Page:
Interestingly enough, I did get just a bit more music this night. Since the show wrapped up around 12:30, E Eugene, Kevin, his father and I (Natan left during the encore to meet up with a friend celebrating his birthday) went down the street to Mickey's Tavern, a Willy Street classic. We walked into the place to see a punk band playing right near the door. Mickey's is a fairly small place, and it was almost like the band was playing in the midst of the crowd. Kevin's father was not a fan of the genre, and when we decamped for the Crystal Corner about 30 minutes later he attempted to fight one of the bandmembers. His theory was, "That's what they really want, for you to pop 'em one. That's why they're in the band..." I don't know about that, but the next week I was screwing around at work and I discovered that the punk band playing that night was the Bottles, a band that had once played a basement show at my shit-hole house back in 1999-2000. Even better, the Show Diary for the night mentions the incident. Too much...

I came away from the DBT Dirt Underneath show really enjoying the change in format. I love seeing the Rock Show, probably more than that asshole calling for it. But one of the greatest things about seeing a live show are the differences between the recorded studio and live versions of a song. If you really like a group enough to see them multiple times, it's a pretty good bet that you are going to like the material enough to really appreciate the different takes a band comes up with. I know I did.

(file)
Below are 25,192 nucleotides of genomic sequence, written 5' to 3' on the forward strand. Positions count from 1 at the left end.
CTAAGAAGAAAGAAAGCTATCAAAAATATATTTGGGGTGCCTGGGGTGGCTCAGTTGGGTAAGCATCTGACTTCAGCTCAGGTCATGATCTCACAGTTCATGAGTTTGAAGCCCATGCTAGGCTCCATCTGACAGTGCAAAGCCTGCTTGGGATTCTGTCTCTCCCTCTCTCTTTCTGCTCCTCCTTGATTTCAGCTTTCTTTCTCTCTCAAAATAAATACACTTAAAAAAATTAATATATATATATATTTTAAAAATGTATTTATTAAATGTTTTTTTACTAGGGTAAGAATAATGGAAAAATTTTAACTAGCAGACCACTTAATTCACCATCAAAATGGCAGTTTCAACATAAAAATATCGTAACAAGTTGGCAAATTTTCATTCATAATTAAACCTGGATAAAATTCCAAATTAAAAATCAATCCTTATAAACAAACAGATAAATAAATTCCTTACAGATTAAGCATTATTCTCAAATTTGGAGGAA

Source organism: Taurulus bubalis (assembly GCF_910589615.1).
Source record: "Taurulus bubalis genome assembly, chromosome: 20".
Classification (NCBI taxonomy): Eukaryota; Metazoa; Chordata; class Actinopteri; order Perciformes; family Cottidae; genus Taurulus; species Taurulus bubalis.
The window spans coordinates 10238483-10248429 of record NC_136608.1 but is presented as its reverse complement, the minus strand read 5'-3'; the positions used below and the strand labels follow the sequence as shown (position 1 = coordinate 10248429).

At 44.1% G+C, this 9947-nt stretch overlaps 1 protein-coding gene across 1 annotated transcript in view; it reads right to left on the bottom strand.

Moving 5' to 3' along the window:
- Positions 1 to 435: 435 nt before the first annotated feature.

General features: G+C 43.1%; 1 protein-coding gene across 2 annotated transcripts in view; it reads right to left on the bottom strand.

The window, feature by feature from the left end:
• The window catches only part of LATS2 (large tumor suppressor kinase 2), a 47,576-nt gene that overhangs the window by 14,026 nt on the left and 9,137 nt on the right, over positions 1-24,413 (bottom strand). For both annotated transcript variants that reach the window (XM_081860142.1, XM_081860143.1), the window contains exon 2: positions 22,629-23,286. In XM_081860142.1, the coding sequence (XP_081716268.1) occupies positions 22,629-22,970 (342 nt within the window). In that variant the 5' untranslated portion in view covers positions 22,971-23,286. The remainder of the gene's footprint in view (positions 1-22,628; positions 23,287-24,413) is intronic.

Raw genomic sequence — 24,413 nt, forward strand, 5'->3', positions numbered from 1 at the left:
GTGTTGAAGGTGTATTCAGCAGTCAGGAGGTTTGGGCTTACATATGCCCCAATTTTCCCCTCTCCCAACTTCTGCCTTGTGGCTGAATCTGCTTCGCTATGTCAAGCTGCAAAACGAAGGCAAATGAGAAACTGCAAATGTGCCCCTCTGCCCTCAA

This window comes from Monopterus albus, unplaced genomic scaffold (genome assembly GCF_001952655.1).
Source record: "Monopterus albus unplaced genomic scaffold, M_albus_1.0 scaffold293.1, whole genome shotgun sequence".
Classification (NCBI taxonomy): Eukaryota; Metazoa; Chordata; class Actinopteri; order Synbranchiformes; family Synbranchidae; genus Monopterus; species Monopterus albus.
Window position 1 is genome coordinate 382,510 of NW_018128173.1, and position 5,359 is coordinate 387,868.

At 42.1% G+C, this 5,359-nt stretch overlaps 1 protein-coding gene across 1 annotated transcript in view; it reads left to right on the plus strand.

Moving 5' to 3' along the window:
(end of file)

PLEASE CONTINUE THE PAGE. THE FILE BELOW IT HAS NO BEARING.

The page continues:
Thursday, November 01, 2007

Photos from Minnesota

It was a cold and windy day in Minnesota yesterday. This isn't the start of a scary Halloween story though. It's just the way it was. However, it was very pleasant Tuesday afternoon as I drove up from Madison. I stopped at a site I've been working on north of Duluth to take pictures for photosimulations. Being fall, the sun sets early. I tried to get up to the site by two in the afternoon but I ended up being an hour late, and found myself looking into the sun for all of my westerly photographs.

Here's a photograph looking southwest over Eagle Lake. I tried adjusting the settings on the camera to take some of the glare out of the picture.The next morning was not so pleasant. It was overcast, cold and windy. I made my way over to Babbitt, a mining town on the eastern end of the Mesabi Range. The tower site I'm working on is located on a ridge above the Northshore Iron Mine. Here's a picture I took from the backseat of an extended-cab pickup as we drove across the mine itself.Following my mine experience, I drove west along US 169 to another site that needed photosimulation pictures. The site is near Buhl. The landscape in the area is dotted with old pit mines, now filled with water. The wind was especially nasty, though from time to time the sun would break between the clouds. Here is a picture I took of the Civic parked in from of an old pit mine, now called Lake Buhl.After all my pictures had been completed, I made my way back toward Wisconsin. By the time I reached Duluth the clouds had started to clear. As I drove over the Blatnik Bridge between Duluth and Superior, I snapped a quick picture from the sunroof of the Civic. Here is St. Louis Bay, as viewed from (roughly) the state line at 60 mph.